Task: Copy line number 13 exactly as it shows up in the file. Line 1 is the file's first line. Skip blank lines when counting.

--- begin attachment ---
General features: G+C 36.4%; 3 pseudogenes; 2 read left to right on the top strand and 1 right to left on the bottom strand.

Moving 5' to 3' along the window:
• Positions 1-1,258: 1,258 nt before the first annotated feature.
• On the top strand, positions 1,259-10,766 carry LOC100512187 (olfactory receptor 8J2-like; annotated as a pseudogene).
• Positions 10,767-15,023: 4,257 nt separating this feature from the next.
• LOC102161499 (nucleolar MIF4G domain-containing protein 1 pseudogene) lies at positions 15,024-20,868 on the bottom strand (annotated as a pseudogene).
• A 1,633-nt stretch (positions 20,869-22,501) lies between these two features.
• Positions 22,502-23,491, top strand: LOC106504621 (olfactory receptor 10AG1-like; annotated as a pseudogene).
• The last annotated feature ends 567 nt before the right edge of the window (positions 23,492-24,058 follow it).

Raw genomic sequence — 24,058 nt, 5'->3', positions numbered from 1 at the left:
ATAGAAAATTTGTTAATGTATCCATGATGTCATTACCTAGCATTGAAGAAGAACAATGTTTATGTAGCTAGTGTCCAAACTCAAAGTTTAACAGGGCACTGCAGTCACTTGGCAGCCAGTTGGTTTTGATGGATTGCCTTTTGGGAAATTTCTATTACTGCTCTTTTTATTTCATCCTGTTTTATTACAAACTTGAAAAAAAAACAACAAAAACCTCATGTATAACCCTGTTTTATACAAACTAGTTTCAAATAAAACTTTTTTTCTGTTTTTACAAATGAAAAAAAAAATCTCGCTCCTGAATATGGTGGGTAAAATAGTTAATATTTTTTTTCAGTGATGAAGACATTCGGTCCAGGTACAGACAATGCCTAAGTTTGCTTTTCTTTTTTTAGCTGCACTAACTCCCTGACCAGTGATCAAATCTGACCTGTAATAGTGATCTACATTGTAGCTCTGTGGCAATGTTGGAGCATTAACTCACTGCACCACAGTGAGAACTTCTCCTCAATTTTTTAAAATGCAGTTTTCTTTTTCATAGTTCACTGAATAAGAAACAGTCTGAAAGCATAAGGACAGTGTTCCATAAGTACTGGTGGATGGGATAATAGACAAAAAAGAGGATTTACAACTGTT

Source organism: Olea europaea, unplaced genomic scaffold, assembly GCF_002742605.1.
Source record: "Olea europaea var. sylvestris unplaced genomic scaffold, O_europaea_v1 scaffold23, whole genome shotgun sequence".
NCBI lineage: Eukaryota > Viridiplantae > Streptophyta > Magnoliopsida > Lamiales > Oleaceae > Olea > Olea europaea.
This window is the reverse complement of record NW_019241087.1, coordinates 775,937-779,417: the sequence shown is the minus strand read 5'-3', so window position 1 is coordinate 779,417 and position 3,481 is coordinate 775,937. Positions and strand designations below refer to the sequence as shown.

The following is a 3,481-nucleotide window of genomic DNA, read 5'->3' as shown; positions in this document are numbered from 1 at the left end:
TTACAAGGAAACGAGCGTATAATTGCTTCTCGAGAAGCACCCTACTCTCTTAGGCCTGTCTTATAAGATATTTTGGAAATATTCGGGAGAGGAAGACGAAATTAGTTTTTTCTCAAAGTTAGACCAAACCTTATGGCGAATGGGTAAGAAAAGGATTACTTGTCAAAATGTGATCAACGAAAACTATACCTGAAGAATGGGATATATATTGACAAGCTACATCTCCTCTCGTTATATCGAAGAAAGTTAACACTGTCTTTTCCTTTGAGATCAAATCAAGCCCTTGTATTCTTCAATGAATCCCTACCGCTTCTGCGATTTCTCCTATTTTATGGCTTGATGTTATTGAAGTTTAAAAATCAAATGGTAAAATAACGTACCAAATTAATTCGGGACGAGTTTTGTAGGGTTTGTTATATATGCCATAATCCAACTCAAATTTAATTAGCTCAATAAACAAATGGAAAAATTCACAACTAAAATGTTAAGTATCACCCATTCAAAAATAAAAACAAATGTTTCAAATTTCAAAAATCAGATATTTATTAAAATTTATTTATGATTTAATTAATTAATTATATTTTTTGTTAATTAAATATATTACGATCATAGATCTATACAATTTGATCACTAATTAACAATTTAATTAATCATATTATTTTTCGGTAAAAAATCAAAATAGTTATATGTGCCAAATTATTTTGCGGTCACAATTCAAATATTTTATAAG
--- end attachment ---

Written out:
Source record: "Olea europaea var. sylvestris unplaced genomic scaffold, O_europaea_v1 scaffold23, whole genome shotgun sequence".